Unfortunately, most people are simply trying to add the CISSP credential to their business cards, so they try to study as fast as they can to get the exam behind them. If all of the topics are truly learned and not just memorized, the wealth of knowledge can be an investment that lasts a lifetime. Just having the letters behind your name is not enough: You also need to have the knowledge in your head. The CISSP material makes up the holistic foundation that every competent security professional should not only know, but also command. If you take the time to study all of the items in all of the domains, your comprehensive understanding of security will open your eyes to all that is involved in practicing security effectively. Your career opportunities will be vaster and in turn your salary more desirable.
The CISSP exam and security models
One aspect of the CISSP exam that is commonly misunderstood is the inclusion of seemingly out-of-date or obsolete topics. While the CISSP exam is not perfect, many of these topics are covered because they provide an incredible depth to crucial concepts that make up a foundational knowledgebase.
For example, many students complain about having to learn about security models (i.e., Bell-LaPadula, Biba, Lattice, etc.) stating that they will never run into them in their career. But these models are used to develop secure systems and software at an architectural level, so they are important to individuals who work in those specialized areas. More importantly, these models are taught in university information security graduate programs all over the world because they provide a foundational understanding to how systems should be designed from a security perspective. If more people in our industry actually understood even the basics of these models and knew how to apply them, every industry would enjoy more secure software deployments.
Designing software and digital systems is hard. Embedding security at the core of the architecture of a system and then throughout the system before it is built is even harder. This is why many of our systems have vulnerabilities that cannot be fixed easily with a patch. The security flaws reside so deep in the guts of system, a superficial patch is not going to fix them. A patch cannot fix a deep-rooted design flaw. These models were created to help people design system security from the ground up. Our industry keeps using the mantra "security built in, not bolted on," but to build in security requires a person to understand these models. The fact that we have so many insecure systems and so many people disregarding security models has a very interesting (and devastating) inverse relationship.
These security models are terribly complex and hard to comprehend without some real work. Many of them can be mathematically proven, which means that systems built upon them have a much higher assurance credibility than a system built upon traditional "best practices."
If the models were useless, then top government systems would not be based upon them. They are also used to derive product evaluation criteria, which, in turn, are used to test the assurance level of the different security products companies purchase every year. The Common Criteria uses evaluation tests based upon some of these models, which means they are not obsolete and very worth studying.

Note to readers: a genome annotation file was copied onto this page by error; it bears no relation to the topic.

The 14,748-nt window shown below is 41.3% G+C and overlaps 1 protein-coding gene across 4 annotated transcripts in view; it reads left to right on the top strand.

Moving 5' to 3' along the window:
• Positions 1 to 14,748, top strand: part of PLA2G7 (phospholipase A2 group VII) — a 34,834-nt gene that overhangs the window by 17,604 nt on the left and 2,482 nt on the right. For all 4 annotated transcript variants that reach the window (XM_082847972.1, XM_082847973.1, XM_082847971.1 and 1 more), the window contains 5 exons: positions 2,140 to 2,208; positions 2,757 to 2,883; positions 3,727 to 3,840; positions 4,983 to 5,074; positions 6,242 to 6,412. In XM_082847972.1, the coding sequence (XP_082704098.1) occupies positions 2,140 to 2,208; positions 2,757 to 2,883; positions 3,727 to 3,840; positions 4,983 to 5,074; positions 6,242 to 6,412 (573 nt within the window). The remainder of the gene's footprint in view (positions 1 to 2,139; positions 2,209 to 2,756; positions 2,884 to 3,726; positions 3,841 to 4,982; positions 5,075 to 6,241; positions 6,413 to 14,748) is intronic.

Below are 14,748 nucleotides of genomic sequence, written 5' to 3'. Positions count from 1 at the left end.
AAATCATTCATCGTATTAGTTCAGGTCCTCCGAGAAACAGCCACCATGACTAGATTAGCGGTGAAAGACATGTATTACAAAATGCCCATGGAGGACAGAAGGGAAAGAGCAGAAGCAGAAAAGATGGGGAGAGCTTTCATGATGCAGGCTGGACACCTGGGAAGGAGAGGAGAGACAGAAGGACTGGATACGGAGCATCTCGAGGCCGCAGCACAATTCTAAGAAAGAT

While you may never have to implement the formal Bell-LaPadula model in a straightforward manner, if you understand why it exists and how it provides a blueprint for integrating security within the design of a piece of software or system, you will see the evidence of the model in the real world or the lack of it. If you just memorize test-oriented aspects of the model, you won't benefit from understanding how secure systems are designed way before any code is written. If you don't "get it," you can't "use it."
Teaching and studying for the CISSP exam
All students require foundational knowledge to work from; otherwise they won't fully understand how seemingly diverse topics are related to each other and will not have a useful context for newly learned items. One reason the concepts of the CISSP exam are not properly taught or learned is because too many instructors and courses rely on a traditional training model. For this exam, training is usually intense, focused and technology oriented. Training does not always allow for the consumption of deep, complex theoretical topics that are more commonly taught in college graduate programs. CISSP training classes and exam prep material try to shove a lot of complex material into easily digestible terms and many students miss the true meanings.
When studying for the CISSP exam, don't make your end goal passing the test. The end goal should be deep, useful knowledge that you can use in the real world. For anyone who makes that their goal, passing the exam is a breeze. If you do not take the time to really study the topics of the exam, the subject matter will seem archaic, confusing and a waste of your time. The comments I hear people make about the CISSP exam always give me true insight into what they actually know compared to what they think they know.
Before moving forward with SearchSecurity's CISSP Essential Security School, take some time to carry out the provided self-assessment on the next page in order to grasp how much you may still need to learn before achieving this credential and ultimately building a career in this field.
CISSP® is a registered certification mark of the International Information Systems Security Certification Consortium, Inc., also known as (ISC)2.